Not wanting to hoof our backpacks too far, we checked into a hotel adjacent to the rental office in the late afternoon. Once unpacked and showered, we grabbed sandwiches at a shop on the same block and washed them down with celebratory 333s. A little later, we celebrated over fancier drinks in the posh AB Tower skyscraper, taking in spectacular views of the City as sunlight turned to neon, courtesy of the lounge on the 26th floor.
Walking back toward the hotel under the glow of pale moonlight and halogen streetlamps, we passed through a park where townspeople gathered for communal aerobics classes and games involving a feathered, shuttlecock-like hacky-sack. We chatted with a local in the park, a middle-aged peddler of photo-copied travel books and other trinkets. He knew immediately that we were Americans and received us warmly, wanting to converse with us rather than sell us any ripped-off reading materials. He had a friend in New York and was excitedly curious to know if we too knew him. Unsurprisingly, we were not acquainted with his States-side chum, but the salesman still spoke highly of America and Americans. Again, perhaps we were simply fortunate in who we encountered, but it seemed to me that our hiding of our nationality was ultimately an unnecessary precaution. At any rate, we each bought a hacky-sack thing from him, at least proving to him that Americans like to buy dumb stuff they don’t need.
Leaving the man to peddle his wares to others, we stopped by a seafood diner and then a seventh-floor balcony bar en route to the hotel, for fish and beer respectively. On the balcony bar, as I half-watched children play tag in the unnervingly busy street below, my mind drifted back to the road (only to be periodically snapped back to reality every time a child narrowly missed becoming roadkill). Maybe it was because we were no longer obligated to rise early for a full day of riding, or maybe it was because the throbbing of the bike engine was already starting to fade in muscle memory; but, even more so than our first meal and drinks upon arrival in Ho Chi Minh City, each bite and each sip on that meandering walk back to the hotel felt surreal. It was the feeling of grabbing at a ghost, a fading sensation that was less and less real the more you thought about it. How were we back to a relatively normal pace of life, normal for traveling at least? In two short weeks, the metal beasts had gone from a source of utter terror to a reliable and comfortable part of a routine, and I felt almost aimless without a new destination, a new goal to race toward.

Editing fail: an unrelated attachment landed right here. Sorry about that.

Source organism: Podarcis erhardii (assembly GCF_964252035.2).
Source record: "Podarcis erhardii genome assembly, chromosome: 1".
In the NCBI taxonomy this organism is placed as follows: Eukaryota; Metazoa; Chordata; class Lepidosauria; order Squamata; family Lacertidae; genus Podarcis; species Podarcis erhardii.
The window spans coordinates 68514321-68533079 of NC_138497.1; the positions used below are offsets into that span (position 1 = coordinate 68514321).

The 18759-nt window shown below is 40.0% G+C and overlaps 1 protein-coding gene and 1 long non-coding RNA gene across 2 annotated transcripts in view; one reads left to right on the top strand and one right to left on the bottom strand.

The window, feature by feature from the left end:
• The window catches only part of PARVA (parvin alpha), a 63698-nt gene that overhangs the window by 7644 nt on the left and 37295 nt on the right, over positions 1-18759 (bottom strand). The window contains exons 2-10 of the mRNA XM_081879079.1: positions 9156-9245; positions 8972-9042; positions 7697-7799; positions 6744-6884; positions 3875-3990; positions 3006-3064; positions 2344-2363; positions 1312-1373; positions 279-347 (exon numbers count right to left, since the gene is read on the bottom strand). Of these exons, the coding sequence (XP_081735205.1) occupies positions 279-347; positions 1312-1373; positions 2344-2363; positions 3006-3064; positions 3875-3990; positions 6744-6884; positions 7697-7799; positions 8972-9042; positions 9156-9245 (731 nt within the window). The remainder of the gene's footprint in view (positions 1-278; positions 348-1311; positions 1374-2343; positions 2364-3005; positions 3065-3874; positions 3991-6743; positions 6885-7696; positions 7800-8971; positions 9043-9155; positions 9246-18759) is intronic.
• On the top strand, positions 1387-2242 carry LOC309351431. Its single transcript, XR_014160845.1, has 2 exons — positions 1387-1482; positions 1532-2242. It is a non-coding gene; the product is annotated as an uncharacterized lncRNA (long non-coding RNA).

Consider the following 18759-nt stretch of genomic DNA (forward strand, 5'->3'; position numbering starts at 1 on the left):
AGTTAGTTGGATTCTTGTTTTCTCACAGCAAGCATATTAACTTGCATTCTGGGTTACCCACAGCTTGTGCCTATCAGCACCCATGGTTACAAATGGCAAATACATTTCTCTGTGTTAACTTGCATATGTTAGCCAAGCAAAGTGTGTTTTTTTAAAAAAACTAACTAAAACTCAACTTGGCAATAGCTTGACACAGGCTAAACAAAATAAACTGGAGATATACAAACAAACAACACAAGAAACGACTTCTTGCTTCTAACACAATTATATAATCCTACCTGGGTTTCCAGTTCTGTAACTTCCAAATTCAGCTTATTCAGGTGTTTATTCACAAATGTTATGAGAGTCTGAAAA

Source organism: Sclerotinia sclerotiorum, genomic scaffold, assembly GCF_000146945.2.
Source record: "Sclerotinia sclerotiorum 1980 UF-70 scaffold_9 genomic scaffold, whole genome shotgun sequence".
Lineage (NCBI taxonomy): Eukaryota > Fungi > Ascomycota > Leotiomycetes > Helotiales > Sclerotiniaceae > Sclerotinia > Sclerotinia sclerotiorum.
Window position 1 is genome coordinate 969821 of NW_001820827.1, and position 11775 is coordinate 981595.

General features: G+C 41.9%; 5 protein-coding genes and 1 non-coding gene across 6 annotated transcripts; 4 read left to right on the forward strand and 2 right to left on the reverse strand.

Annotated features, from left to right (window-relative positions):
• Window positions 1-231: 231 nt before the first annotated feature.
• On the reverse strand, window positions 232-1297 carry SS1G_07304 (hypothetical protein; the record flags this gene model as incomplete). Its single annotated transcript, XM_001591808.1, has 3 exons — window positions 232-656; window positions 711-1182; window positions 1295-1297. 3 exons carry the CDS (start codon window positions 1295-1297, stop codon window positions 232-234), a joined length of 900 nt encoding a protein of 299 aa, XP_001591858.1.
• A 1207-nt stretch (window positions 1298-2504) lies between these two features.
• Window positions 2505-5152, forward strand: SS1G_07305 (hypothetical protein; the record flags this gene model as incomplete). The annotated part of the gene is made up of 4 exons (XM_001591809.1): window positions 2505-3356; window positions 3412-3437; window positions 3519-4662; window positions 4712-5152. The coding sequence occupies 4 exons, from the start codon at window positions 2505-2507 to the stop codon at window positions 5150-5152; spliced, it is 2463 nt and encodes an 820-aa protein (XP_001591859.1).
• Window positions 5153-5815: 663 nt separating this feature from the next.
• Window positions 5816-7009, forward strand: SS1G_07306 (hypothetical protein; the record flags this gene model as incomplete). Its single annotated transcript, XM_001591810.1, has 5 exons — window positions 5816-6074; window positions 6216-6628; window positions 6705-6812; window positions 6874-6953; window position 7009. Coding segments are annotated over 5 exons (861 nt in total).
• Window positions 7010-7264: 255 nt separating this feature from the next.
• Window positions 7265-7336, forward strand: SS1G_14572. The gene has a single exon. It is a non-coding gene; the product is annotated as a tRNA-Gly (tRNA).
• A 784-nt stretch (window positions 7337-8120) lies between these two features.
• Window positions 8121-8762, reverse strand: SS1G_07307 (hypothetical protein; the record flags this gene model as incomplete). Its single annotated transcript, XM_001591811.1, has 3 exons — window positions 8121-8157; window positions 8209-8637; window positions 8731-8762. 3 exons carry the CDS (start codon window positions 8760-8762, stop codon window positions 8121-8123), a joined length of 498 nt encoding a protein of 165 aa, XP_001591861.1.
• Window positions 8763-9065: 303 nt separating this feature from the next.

But as soon as we relinquished one routine, we returned to another, jamming on our ukes for the first time since our maiden night on the road, when we played an impromptu show to entertain our hosts in Mai Châu. And hearing my old baby blue ukulele still singing as if it never bounced end-over-end along the Ho Chi Minh Trail or scraped face-first along its gravel patches reminded me of our success rather than our loss. We’d ridden nearly all of Vietnam in twelve days. We’d gotten lost, outrun police and storms, kept on rolling after mechanical problems and a gnarly spill, visited villages seldom seen by Western eyes, been invited into a personal shrine, almost certainly pioneered a path into Ho Chi Minh City, and so much more. Bikes or not, we were, and would be, Kings of the Road.